Bankman-Fried ‘would give anything’ to start new business to repay FTX users

Former boss of collapsed crypto-exchange says he has duty to try to recoup investors’ lost money

Sam Bankman-Fried, the former boss of the failed crypto-exchange FTX, has said he hopes to start a new business to help pay back the victims of his old firm’s collapse.

Speaking to the BBC from the Bahamas, he said he would “give anything” to be able to begin a new venture in order to recoup his users’ lost investments.

“I’m going to be thinking about how we can help the world, and if users haven’t gotten much back, I’m going to be thinking about what I can do for them,” Bankman-Fried told the BBC. “And I think at the very least I have a duty to FTX users to do right by them as best as I can.”

When asked whether he would start a new business to pay investors back, he said: “I would give anything to be able to do that. And I’m going to try if I can.”

Bankman-Fried also said he worried while “ruminating at night” about the possibility of being arrested, and again denied committing fraud. However, he added that he was “not nearly as competent as I thought I was”.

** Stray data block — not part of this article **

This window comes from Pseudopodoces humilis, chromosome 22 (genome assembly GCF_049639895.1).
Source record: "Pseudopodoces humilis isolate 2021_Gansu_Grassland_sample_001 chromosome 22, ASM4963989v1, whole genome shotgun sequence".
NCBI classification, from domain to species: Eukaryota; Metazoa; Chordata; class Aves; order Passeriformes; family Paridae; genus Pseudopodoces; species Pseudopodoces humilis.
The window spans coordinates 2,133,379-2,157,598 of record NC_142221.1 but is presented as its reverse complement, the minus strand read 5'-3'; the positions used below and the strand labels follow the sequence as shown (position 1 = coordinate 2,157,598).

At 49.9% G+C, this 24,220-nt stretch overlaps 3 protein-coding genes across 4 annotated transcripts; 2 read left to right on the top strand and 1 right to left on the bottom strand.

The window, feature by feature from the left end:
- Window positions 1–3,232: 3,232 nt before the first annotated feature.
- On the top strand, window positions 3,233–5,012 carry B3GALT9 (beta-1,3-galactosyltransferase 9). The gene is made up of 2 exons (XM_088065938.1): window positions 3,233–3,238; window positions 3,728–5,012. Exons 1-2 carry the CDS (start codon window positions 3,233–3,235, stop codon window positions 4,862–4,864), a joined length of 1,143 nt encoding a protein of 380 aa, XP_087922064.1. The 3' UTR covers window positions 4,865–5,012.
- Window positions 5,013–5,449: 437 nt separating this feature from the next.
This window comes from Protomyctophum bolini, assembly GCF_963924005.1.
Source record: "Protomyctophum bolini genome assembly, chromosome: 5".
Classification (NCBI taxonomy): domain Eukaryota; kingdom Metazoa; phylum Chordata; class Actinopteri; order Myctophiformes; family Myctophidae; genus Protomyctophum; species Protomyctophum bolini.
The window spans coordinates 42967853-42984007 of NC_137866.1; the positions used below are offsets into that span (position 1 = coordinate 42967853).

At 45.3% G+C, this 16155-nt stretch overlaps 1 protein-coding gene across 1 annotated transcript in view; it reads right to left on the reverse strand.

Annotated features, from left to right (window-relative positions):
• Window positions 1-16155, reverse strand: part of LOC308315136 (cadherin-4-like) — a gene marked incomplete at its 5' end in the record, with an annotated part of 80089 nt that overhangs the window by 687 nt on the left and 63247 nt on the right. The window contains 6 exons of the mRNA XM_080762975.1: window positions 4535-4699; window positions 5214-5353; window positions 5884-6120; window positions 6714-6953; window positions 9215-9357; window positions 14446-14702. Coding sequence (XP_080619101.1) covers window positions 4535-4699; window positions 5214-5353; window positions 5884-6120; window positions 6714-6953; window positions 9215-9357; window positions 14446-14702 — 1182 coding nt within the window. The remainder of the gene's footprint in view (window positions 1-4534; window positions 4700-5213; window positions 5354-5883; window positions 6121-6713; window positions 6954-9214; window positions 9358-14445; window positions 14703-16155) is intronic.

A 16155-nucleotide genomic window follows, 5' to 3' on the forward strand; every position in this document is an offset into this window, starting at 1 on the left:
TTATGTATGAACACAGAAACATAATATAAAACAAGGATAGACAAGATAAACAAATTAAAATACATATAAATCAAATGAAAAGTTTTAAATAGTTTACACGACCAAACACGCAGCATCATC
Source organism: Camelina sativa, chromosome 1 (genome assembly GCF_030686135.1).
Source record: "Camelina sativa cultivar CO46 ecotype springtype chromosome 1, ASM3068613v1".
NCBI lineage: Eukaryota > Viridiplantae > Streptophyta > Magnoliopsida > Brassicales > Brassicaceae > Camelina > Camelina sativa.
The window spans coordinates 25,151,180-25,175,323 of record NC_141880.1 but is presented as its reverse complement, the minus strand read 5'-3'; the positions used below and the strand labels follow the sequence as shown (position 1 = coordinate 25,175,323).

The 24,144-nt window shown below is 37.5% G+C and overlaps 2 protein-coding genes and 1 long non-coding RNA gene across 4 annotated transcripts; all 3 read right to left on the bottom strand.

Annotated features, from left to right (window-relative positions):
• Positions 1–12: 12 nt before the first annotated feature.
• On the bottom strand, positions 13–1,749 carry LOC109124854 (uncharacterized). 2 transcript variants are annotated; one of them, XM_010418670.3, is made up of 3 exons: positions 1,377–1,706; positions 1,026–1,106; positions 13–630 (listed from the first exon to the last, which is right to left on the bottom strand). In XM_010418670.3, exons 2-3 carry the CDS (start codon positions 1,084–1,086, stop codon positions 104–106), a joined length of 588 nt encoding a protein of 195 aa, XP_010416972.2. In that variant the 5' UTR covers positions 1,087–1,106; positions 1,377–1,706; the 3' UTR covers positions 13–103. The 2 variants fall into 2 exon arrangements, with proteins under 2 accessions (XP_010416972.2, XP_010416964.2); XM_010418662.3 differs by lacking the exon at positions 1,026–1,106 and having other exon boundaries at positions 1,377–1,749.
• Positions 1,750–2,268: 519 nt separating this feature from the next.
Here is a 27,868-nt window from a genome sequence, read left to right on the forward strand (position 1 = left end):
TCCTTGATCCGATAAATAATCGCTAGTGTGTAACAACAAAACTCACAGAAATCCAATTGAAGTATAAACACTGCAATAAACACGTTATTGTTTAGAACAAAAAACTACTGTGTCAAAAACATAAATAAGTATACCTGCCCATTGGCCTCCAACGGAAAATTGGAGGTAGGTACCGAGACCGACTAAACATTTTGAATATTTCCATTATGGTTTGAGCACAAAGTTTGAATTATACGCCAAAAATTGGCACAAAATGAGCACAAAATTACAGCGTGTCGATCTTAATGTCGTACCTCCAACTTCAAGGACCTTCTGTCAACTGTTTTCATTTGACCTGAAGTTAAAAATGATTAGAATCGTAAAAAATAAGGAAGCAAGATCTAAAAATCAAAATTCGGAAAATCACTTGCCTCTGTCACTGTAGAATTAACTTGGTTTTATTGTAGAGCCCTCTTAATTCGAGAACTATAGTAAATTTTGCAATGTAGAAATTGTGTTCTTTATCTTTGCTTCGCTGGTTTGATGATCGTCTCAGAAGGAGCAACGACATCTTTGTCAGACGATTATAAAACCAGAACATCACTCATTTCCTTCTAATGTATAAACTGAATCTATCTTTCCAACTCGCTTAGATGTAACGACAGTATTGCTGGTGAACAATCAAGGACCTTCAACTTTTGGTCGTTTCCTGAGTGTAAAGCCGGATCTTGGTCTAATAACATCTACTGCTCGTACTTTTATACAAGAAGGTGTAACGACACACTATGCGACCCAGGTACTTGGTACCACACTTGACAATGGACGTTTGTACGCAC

FTX, a digital currency agency founded in 2019 where people could trade bitcoins and other cryptocurrencies, collapsed in November when its worth dropped from $16bn (£13bn) to zero.

Bankman-Fried stepped down when the agency filed for chapter 11 bankruptcy protection on 11 November.

Bankruptcy lawyers described its collapse as “one of the most abrupt and difficult collapses in the history of corporate America” and accused Bankman-Fried of running the company as “his own personal fiefdom”.

Bankman-Fried is due to testify before Congress next week about the collapse of FTX.

In a statement, the US House committee on financial services said the panel would hear from FTX’s newly appointed chief executive, John Ray III, and from Bankman-Fried on 13 December.

After the collapse, the online bank Starling announced a seven-month suspension of all customer deposits to cryptocurrency exchanges, citing the risk to consumers. The suspension would be reviewed in June 2023, the bank said.

Since its collapse, FTX’s new management has accused its previous management of a “complete failure of corporate controls”. In its first bankruptcy filing last month, FTX said it expected to have more than 1 million individual creditors.


Tobi Thomas

The GuardianTramp

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